The second matter of importance is the preposition used. The word "with" is "pros", a preposition of direction indicating nearness; or face to face with. It is the preposition with which we are familiar in Jn.1.1; "the Word was with God" and already used in our epistle in 1.2 as "with the Father". He is back where He came from, with the Father in glory! The reference in 1.2 is preincarnational; in 2.1 it is postresurrectional.

This preposition should be compared and contrasted with that which is part of the original word parakletos. It will be observed that this word is really made up of two parts: para and kletos. The preposition para means "alongside". (Kletos means "called to comfort, to help, to teach, to convict"). This is all very beautiful, indicating an Advocate Who at one and the same time is "face to face" with God, and "alongside" the believer. We might have wondered how the believer becomes sensitive to the fact of his sin, and is led to the righteous availability of cleansing, 1.7, leading to confession and forgiveness, "from all unrighteousness" 1.9. The fact that the Advocate is alongside makes the believer aware of his sin, convicts of its wrongness, and leads to the point of confession and restoration. This instils great confidence particularly to the sensitive soul, and indicates an atmosphere of affection, not one that is adversarial as is common in courts of law.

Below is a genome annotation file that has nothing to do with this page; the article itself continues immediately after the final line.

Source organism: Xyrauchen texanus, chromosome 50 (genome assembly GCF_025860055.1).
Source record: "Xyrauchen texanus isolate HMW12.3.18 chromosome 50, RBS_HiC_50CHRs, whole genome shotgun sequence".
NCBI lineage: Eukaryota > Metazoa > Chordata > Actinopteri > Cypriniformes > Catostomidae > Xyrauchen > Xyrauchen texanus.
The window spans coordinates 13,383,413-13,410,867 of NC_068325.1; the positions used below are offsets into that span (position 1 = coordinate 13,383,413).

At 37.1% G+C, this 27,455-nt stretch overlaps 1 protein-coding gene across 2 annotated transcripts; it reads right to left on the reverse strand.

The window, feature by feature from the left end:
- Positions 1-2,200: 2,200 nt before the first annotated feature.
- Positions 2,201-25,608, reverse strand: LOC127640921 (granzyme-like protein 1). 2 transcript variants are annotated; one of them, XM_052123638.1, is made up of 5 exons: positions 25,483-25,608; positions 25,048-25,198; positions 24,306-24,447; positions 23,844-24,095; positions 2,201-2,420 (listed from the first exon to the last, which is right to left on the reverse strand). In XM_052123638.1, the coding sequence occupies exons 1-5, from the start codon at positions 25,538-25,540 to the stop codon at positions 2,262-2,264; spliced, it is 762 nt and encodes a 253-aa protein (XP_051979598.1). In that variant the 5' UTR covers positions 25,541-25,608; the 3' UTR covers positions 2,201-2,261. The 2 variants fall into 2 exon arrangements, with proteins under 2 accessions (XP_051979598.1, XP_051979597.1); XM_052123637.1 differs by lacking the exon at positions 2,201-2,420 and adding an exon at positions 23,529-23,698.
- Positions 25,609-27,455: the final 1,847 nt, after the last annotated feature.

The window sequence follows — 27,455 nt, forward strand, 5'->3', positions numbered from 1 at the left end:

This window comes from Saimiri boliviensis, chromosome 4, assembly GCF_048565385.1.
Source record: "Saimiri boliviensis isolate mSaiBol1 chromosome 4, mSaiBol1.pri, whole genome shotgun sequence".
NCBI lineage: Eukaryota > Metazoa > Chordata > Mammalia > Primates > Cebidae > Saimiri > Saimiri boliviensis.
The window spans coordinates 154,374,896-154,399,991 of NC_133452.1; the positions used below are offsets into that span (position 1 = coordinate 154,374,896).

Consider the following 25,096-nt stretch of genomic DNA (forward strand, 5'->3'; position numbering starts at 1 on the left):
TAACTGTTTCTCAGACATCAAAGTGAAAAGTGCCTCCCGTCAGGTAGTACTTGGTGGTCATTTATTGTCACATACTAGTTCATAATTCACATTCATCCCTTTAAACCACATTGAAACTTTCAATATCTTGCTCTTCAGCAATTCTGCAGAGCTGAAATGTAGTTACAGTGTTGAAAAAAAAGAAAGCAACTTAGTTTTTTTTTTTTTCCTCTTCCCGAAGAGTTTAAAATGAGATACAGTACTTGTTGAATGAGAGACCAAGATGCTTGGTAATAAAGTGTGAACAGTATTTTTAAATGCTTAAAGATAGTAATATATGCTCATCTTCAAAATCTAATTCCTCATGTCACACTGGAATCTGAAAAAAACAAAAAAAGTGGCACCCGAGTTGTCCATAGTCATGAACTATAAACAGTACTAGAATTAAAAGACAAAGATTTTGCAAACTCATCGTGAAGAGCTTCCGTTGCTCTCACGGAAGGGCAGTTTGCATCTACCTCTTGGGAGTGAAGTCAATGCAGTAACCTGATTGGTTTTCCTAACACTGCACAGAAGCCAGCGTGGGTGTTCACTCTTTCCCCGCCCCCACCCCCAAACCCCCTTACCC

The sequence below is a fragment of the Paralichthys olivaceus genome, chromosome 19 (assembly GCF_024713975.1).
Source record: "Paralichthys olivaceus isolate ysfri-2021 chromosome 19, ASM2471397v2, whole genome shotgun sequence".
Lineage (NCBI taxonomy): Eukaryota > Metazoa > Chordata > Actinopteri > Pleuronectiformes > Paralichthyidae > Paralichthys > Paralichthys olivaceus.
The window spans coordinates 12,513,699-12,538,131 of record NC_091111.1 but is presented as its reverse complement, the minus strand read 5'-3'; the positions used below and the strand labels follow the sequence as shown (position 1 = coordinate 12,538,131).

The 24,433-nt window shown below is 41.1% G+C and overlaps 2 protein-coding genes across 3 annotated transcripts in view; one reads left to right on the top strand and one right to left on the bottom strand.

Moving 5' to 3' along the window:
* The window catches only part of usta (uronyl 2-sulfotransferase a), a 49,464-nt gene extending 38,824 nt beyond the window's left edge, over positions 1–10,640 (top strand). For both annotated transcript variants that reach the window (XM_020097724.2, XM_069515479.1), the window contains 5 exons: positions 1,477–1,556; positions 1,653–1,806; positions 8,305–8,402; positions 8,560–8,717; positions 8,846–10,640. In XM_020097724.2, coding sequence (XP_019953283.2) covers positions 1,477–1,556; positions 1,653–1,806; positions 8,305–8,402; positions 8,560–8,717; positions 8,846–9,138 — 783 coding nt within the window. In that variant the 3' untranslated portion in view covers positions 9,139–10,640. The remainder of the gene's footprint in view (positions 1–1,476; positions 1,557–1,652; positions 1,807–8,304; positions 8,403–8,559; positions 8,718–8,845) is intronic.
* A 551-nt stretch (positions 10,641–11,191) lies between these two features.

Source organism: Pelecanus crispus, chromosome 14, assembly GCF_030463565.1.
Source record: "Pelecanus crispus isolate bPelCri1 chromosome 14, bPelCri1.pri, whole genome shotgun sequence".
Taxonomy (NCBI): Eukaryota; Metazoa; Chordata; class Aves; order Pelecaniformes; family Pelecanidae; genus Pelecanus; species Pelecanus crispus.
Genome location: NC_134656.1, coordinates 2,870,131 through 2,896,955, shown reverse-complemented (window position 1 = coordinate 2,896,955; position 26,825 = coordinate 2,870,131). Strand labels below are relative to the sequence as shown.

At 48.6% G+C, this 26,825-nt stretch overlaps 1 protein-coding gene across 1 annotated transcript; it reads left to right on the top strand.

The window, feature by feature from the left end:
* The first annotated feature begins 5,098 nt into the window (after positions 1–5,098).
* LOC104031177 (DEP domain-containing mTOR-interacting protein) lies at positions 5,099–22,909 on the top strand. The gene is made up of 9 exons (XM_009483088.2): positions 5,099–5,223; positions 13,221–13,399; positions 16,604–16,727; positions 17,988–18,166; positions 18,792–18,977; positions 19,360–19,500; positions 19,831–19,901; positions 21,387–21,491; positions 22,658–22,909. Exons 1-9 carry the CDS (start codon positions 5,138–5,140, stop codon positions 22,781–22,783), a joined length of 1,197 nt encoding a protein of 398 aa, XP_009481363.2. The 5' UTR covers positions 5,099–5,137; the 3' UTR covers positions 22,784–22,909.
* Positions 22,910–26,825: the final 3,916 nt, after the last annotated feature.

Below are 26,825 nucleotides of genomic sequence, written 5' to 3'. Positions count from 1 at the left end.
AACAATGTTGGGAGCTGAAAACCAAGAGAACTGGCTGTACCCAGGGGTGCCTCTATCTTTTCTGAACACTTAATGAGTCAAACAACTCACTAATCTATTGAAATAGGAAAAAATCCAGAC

This means that our Advocate is not in the presence of God to plead our cause or our case, as we commonly associate with those who function in courts on earth. He does not plead for the Father’s forgiveness for His erring child, nor does He plead the merit of His blood. Neither of these is necessary. His presence with the Father as being righteous, and having established a righteous basis for forgiveness in propitiation (see next paragraph), is sufficient for the activity to be set in motion to restore the erring child, as indicated in the previous paragraph. The idea of "intercession" is, of course, not unrelated as affirmed in Rom.8.34, "Who is he that condemneth? It is Christ that died, yea rather, that is risen again, who is even at the right hand of God, who also maketh intercession for us."

The Ground of Appeal, v.2a – "He is the propitiation for our sins"

The word for propitiation (hilasmos) occurs only here and in 4.10. Vine5 has a helpful comment; "hilasmos signifies ‘an expiation, a means whereby sin is covered and remitted’. It is used in the New Testament of Christ Himself as ‘the propitiation’ in 1Jn.2.2 and 4.10, signifying that He Himself, through the expiatory sacrifice of His death, is the personal means by Whom God shows mercy to the sinner who believes on Christ as the One thus provided. In the former passage, what is indicated is that provision is made for the whole world, so that no one is, by Divine predetermination, excluded from the scope of God’s mercy; the efficacy of the ‘propitiation,’ however, is made actual for those who believe. In 4.10, the fact that God ‘sent His Son to be the propitiation for our sins,’ is shown to be the great expression of God’s love toward man, and the reason why Christians should love one another."